Title IX has unfinished business
The general perception is that girls today have it as good as boys when it comes to sports, but it’s just not true.
Many base this assumption on the successes of Title IX. The landmark ruling calls for equal opportunity amongst male and female athletes. The intention of this article isn’t to praise or blame the law. Instead, with the 41st anniversary of the ruling on June 23, I want to bring the focus to another 41.41 percent.
That’s the percentage of female student-athletes in high school sports today. It’s also a number that has remained unchanged for 12 years — 12 years. Why is it that in today’s world of increasing female prominence in government, sciences and higher education, we can’t get this number to go up?
There must be a greater percentage of female participation in high school athletics. I understand that numbers will always skew toward a male majority when you have a football team with 40-plus boys and no comparable roster sizes for girls. At the same time, more should be done to balance the ratio of males to females.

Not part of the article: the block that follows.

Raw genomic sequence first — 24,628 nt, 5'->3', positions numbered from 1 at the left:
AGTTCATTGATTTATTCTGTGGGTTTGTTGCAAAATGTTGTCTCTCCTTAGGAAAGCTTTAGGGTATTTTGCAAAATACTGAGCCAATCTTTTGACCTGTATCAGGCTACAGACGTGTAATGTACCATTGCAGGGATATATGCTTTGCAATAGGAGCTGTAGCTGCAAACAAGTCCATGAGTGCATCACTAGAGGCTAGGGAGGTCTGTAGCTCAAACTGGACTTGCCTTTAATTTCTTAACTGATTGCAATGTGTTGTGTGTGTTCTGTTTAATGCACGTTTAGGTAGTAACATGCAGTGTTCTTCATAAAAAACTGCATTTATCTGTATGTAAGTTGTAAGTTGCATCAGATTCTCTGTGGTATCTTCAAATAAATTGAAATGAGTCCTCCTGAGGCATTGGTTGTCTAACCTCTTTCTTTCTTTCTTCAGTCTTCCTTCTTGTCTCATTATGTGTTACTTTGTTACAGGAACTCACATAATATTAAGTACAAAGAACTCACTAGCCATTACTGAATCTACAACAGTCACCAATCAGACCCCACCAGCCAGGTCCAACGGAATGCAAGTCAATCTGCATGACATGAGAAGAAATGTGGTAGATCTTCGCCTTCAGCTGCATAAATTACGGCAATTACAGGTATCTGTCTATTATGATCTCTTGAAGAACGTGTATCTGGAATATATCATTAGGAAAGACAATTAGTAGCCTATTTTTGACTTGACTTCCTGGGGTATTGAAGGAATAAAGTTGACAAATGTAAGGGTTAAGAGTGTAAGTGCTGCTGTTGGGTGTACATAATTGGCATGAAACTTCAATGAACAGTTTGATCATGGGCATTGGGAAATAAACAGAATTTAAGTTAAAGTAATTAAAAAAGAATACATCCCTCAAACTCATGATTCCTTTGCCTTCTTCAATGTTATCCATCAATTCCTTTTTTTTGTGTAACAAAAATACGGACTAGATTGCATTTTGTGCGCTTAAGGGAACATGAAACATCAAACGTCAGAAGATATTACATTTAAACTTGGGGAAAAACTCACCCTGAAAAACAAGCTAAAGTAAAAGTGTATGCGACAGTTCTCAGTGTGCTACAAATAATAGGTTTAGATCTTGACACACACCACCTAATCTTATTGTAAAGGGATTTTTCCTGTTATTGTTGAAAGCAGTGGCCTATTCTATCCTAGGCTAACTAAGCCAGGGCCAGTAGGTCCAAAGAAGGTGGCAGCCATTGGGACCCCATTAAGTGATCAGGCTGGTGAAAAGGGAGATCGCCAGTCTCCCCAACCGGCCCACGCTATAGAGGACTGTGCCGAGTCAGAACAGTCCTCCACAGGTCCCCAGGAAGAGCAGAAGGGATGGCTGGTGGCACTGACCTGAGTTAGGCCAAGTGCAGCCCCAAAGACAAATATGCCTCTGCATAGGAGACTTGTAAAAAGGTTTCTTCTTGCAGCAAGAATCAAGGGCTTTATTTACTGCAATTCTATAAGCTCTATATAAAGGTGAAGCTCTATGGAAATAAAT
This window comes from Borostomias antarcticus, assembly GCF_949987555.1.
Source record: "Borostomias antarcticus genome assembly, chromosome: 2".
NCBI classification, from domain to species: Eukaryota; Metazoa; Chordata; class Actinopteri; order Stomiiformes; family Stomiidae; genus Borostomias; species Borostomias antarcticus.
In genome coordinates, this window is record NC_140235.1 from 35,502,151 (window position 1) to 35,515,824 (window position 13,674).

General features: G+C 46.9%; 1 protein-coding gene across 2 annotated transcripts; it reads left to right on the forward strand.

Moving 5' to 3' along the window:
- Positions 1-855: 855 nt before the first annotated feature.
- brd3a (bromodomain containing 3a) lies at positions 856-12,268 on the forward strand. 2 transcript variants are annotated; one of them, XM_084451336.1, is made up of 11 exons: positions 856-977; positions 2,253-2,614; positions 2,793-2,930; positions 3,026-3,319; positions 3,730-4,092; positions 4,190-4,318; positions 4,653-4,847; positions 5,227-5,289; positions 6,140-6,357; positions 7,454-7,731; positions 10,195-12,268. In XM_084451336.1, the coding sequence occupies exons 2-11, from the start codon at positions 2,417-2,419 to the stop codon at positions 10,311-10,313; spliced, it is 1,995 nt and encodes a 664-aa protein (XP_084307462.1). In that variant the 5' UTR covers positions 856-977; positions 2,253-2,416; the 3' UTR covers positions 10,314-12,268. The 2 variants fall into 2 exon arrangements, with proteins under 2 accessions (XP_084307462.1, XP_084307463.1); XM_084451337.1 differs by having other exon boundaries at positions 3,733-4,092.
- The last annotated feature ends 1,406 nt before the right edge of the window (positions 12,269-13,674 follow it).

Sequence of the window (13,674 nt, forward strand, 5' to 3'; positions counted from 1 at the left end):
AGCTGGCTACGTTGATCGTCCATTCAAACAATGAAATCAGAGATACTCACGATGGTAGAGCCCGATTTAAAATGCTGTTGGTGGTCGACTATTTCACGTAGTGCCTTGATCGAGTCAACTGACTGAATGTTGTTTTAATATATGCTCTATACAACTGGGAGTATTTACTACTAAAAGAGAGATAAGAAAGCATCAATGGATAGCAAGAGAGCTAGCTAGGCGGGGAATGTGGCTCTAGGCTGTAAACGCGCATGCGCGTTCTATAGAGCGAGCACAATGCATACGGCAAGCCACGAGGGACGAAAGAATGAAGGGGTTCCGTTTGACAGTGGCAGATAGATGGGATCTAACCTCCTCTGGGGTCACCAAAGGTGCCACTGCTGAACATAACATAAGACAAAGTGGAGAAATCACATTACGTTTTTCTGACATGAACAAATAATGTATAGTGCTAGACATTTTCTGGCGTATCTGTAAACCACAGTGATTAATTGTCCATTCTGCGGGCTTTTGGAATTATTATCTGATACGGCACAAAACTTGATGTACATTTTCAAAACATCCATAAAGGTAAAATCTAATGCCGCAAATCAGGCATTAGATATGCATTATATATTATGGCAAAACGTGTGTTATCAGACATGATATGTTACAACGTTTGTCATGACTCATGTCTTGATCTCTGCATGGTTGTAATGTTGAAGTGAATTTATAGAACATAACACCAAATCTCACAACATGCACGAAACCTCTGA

So what can be done? I won’t advocate cutting male sports to create a balance. Adding female sports also brings up funding issues. There remain in-house options, however. Many state high school associations fail to count cheerleading as a sport. Simply adding this would boost rates. Supportive and solid coaching also would lead to higher female participation. It’s a sad fact in today’s schools that the quality of coaching in female sports is often overlooked.
Support also should come from elsewhere. Instilling fan interest in the community through increased media exposure would be a start. So would a share of peak starting times for games. Girls should also be educated on the benefits that the structure of sports provides. Many students bypass sports in favor of clubs, organizations and volunteering activities that prepare them for success in college and beyond. What are not often taught are the lessons sports provide: goal setting, leadership, communication and teamwork.
The biggest significance of boosting rates for female sports participation isn’t that we’ll have more athletes to cheer on during the weekend: it’s about shaping young women for off-the-field success. It’s about producing more female politicians, scientists and scholars (and yes, professional athletes).
With the anniversary of Title IX approaching, the focus shouldn’t rest on the law’s debated legacy, but what it can still achieve.